2 Timothy 4:14-16 ESV
2 Timothy 4:17 ESV
From the Jar
I sometimes wonder if the early Christians knew that over 2000 years later, we would be reading and studying the words they wrote.
As Paul wrote his second letter to Timothy we might notice the contents of the letter contained final comments to His beloved friend.
Paul had been a mentor to Timothy, and Timothy had been a good student.
In the letter, Paul’s personal instructions included warnings, praises, and remarks about specific people.
The interesting thing about Paul’s warnings about people who did him great harm clearly stated that the Lord would repay for deeds done. Two thousand years later I cannot imagine anyone standing against the Apostle Paul in the 1st Century.
Clearly they did.
Paul had to learn how to know which people he could trust.
We’ve all been there. We’ve all befriended people who seemed to be trustworthy.
We’ve been deceived.
It’s noteworthy that while Paul did mention those who could not be trusted by name, he did not dwell on it. He stated they could not be trusted and he left the matter in God’s capable hands.
Paul also stated that when the betrayal happened no one stood by him.
No one came to his defense.
Everyone deserted him.
We’ve all probably experienced the same experience of feeling like we’ve been left abandoned and alone.
I know I have.
There have been times in ministry when my words were not embraced.
My words were bold. I do tend to be bold. I don’t intend to be bold, but to my own surprise I’ve made bold statements about God that have left me standing alone.
In those moments when I stood alone, I was confused and hurt.
I was even a little surprised that my statement had been perceived as being bold.
When it happened, I went to God afterward and hid in the shelter of His wings.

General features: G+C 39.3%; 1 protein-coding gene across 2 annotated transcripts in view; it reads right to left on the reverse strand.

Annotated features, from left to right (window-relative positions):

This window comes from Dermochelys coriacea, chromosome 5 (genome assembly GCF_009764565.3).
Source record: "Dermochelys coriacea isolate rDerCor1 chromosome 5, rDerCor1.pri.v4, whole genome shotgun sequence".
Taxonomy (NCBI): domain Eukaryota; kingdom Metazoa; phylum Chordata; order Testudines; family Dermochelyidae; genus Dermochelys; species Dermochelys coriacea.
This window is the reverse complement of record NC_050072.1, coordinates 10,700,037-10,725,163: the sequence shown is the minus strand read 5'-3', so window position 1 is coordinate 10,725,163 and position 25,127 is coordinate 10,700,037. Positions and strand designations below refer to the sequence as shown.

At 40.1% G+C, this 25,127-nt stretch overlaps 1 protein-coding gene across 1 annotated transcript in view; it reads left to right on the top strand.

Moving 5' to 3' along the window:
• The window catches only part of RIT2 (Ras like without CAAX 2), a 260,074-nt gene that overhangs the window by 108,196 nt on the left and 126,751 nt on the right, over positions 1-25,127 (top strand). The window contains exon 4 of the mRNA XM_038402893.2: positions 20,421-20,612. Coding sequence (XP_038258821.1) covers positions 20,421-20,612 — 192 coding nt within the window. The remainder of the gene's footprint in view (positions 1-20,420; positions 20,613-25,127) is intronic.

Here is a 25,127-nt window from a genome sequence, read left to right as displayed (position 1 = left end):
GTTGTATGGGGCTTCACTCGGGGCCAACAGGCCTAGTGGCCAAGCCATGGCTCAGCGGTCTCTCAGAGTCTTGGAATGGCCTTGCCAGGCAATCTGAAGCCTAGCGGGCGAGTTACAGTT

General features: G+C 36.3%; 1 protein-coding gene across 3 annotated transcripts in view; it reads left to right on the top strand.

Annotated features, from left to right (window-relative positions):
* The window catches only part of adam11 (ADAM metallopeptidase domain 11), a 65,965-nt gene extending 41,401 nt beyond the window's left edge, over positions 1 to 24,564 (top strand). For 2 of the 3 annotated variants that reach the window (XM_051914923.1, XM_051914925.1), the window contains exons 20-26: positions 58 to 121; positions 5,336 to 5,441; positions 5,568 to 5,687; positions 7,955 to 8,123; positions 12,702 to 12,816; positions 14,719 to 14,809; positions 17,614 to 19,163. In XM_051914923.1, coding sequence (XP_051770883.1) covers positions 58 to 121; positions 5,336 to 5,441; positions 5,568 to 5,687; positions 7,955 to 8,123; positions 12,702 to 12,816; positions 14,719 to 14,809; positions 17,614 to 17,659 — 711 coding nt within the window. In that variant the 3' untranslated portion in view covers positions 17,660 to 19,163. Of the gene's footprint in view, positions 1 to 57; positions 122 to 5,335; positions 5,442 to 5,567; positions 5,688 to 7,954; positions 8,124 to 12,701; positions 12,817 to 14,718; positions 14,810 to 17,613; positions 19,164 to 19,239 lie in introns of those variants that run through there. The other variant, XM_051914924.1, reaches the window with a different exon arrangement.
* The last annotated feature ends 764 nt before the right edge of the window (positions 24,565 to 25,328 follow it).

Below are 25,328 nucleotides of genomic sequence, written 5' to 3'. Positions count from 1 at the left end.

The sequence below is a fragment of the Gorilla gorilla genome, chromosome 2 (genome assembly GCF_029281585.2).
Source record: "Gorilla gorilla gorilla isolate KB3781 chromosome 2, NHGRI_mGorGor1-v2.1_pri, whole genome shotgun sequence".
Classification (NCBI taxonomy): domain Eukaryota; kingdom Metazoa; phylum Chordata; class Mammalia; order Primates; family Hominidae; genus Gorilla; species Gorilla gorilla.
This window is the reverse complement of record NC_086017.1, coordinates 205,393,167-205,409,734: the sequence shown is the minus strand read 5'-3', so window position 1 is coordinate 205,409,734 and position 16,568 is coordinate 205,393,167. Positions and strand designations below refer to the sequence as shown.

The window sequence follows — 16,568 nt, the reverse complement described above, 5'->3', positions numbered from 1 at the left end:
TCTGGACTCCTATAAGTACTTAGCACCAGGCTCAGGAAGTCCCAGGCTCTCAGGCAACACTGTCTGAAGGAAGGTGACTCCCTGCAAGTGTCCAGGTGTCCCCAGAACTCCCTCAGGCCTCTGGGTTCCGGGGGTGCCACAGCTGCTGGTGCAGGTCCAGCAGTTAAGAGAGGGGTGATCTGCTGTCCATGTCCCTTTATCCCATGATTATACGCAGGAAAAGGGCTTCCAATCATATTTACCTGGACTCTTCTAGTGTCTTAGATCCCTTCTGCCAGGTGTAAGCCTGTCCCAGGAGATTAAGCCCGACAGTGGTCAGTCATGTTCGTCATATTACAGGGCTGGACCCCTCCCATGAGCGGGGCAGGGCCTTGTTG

I didn’t do that because I felt like I was wrong. I did it because I felt alone.
I think that’s what the Apostle Paul felt when he wrote in 2 Timothy 4:14-16,
“Alexander the coppersmith did me great harm; the Lord will repay him according to his deeds. Beware of him yourself, for he strongly opposed our message. At my first defense no one came to stand by me, but all deserted me. May it not be charged against them!”
Paul wasn’t bitter that no one stood be him, he even asked that it would not be held against them.
In Paul’s next statement we learn why when Paul wrote in 2 Timothy 4:17, “But the Lord stood by me and strengthened me, so that through me the message might be fully proclaimed and all the Gentiles might hear it. So I was rescued from the lion's mouth.”
Paul was taken aback that he was left alone and deserted, but he recognized that in that moment, God stood with him.
God strengthened him.
God had reassured Paul that he was called to proclaim the message of the Gospel to the Gentiles.
God rescued him from the lion’s mouth. Paul had been rescued from the lion’s mouth before and Paul left his fate in God’s hands again. Paul trusted God.
Even though Paul must have known his end was near, he trusted God.
It is believed that Paul was beheaded in Rome after the great fire. He was martyred about the same time as Peter, who was crucified upside down.
The Roman Emperor Nero was not able to martyr Paul by crucifixion because Paul was a Roman Citizen.
Paul’s words in 2 Timothy were the last letter he wrote to his beloved friend and protege Timothy. It is believed it was written shortly before his death.
We believe by faith that when he was taken from prison to be martyred, God did strengthen Paul and stood with him in the end.
I recently lost a very good friend, a person I’ve prayed with for over 25 years. The moment she passed over, I knew the gates of heaven had opened for her. The opening was glorious. GLORIOUS. God blessed me by allowing me to feel (just for an instant) what heaven was like. Then, in an instant I knew she was gone. I knew she was with Jesus. My first thought was that I wanted to tell her what I experienced…but she was gone.
It was the first time I felt heaven’s door open.
I wept for hours after but I know I was blessed in knowing the glorious moment of her passing into the arms of Jesus. I know I will see her again and I will be able to tell her about it.
I believe the Apostle Paul’s passing in the 1st Century a VERY glorious moment when he passed into the arms of Jesus. He was a martyr. He was a martyr for Jesus. He lived his life and he died serving Jesus.
Today’s Spiritual Practice is: Remember a Passing
Remember a loved one who has passed over and thank God for instantaneously being with them. Know they are eternally with Jesus and you will see them again.
In God, Deborah